FOXBORO — Pick your poison. The Lions chose to double Rob Gronkowski often on Sunday in the red zone. That part worked but the Patriots killed the Lions with a heavy dose of Tim Wright, who caught a pair of touchdowns, including one where Tom Brady had no choice to but to throw it to him.
Wright caught a 4-yard TD pass over the middle in the first quarter as the Patriots took the lead for good. In the second quarter, Wright caught a pass in the end zone when there wasn’t a Lion within 10 yards of him.
Wright admitted after the Patriots’ 34-9 win Sunday that he was grateful for the attention Gronk drew, leaving him in single coverage or no coverage at all.
“We both work hard and try to play off of each other,” Wright said. “However the dice may fall, however the defense plays it, who doubles who, the other guy just has to be ready for the opportunity. That’s what we pride ourselves on.”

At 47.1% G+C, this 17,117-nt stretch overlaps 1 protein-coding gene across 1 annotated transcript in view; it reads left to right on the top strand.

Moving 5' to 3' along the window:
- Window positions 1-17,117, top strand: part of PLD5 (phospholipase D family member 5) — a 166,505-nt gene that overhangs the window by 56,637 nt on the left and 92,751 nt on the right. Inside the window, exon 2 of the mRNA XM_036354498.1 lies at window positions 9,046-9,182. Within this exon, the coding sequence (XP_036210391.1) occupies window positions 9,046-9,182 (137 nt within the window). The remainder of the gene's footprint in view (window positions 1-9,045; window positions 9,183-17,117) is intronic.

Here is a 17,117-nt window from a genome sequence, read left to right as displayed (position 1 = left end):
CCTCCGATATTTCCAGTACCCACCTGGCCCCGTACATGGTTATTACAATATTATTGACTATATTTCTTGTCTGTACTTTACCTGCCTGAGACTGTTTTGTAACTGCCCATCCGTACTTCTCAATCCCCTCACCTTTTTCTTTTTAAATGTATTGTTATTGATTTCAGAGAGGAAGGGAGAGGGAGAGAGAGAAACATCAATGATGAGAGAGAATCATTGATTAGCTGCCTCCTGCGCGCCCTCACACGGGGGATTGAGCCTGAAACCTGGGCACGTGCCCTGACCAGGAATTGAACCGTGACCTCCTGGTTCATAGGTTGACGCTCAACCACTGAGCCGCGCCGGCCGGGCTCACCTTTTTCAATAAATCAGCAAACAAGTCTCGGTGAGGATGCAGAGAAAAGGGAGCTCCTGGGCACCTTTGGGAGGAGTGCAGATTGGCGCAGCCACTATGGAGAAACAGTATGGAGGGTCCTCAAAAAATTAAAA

Wright caught three more passes in the second half but none for touchdowns and finished with just 36 yards receiving. But it was the red zone where Wright made it matter most.
“The Lions have a great defense all around,” Wright said. “We knew going into that game that whatever that role is, we had to stick to it and that’s what we had to utilize for that game. We did a great job. The [offensive] line held up great. Tom delivered. He does what he does all the time, and just the receivers getting open and doing their job.”
This was particularly important going in since the Lions fearsome front seven figured to rush the quarterback at all costs.
“We knew timing was critical going into it and the offensive line did a great job all week of sticking together and creating a scheme to defeat their d-line, defeat the pass rush. Give Tom time to deliver the ball, that’s what he did, and the receivers on the perimeter ran great routes and we got it done.”
Wright caught his fifth and sixth touchdowns of the season, a new career best, making that trade of Logan Mankins look better and better as the season goes on.